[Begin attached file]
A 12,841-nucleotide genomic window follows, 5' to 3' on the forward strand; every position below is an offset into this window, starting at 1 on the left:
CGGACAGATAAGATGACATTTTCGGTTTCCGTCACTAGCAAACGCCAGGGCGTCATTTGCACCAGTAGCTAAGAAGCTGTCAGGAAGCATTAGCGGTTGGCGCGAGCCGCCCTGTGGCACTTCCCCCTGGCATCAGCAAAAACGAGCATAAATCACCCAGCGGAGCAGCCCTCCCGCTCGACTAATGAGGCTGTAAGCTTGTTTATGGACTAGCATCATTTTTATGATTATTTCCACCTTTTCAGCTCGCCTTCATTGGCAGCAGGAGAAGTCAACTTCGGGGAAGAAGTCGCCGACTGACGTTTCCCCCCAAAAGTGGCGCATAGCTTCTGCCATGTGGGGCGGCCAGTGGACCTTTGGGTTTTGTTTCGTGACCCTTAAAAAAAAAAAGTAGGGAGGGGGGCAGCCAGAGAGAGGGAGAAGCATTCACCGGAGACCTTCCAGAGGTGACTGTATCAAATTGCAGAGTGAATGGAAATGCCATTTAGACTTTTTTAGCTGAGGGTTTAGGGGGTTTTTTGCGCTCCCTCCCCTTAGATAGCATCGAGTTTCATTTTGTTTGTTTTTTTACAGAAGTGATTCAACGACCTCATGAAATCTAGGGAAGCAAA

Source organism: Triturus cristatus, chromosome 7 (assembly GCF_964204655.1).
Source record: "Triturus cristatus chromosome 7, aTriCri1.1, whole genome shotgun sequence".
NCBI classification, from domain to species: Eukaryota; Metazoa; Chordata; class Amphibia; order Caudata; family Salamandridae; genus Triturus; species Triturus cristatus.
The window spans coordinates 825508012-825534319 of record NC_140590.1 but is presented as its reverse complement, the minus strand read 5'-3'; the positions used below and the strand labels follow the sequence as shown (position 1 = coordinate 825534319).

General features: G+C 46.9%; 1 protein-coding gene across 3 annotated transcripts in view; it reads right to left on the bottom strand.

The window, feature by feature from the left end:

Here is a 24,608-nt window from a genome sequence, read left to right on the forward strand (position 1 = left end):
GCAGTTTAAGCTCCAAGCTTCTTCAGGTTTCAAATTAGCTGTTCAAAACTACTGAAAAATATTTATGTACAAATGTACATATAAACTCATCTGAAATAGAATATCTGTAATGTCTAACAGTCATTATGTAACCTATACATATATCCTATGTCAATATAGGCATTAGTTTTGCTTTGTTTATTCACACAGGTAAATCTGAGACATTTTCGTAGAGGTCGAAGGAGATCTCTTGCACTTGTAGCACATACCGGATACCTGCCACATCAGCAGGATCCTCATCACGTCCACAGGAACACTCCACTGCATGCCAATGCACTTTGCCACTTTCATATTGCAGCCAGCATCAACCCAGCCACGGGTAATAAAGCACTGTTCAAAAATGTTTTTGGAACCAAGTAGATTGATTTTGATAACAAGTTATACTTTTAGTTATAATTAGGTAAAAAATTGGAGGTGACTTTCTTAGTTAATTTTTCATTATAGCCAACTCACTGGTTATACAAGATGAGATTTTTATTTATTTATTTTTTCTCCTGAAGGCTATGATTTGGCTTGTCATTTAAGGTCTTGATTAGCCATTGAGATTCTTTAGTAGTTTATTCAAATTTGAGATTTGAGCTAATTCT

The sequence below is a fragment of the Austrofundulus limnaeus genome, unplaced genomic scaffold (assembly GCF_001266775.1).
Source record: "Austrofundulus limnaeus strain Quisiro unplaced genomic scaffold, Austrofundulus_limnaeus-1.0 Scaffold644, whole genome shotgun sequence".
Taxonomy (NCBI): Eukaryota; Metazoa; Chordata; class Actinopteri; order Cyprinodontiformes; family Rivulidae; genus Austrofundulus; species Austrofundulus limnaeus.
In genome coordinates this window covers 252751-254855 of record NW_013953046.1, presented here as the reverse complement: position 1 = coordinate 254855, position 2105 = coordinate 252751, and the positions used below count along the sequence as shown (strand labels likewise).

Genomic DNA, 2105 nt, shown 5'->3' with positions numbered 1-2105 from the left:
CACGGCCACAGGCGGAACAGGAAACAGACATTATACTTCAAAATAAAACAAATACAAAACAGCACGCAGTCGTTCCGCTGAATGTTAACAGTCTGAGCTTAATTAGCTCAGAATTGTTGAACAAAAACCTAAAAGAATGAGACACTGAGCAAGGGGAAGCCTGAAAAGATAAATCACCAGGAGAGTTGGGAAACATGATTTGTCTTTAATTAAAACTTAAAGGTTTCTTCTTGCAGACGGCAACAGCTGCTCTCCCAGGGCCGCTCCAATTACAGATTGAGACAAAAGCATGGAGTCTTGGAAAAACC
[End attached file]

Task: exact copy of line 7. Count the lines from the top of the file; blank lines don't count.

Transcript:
General features: G+C 46.9%; 1 protein-coding gene across 3 annotated transcripts in view; it reads right to left on the bottom strand.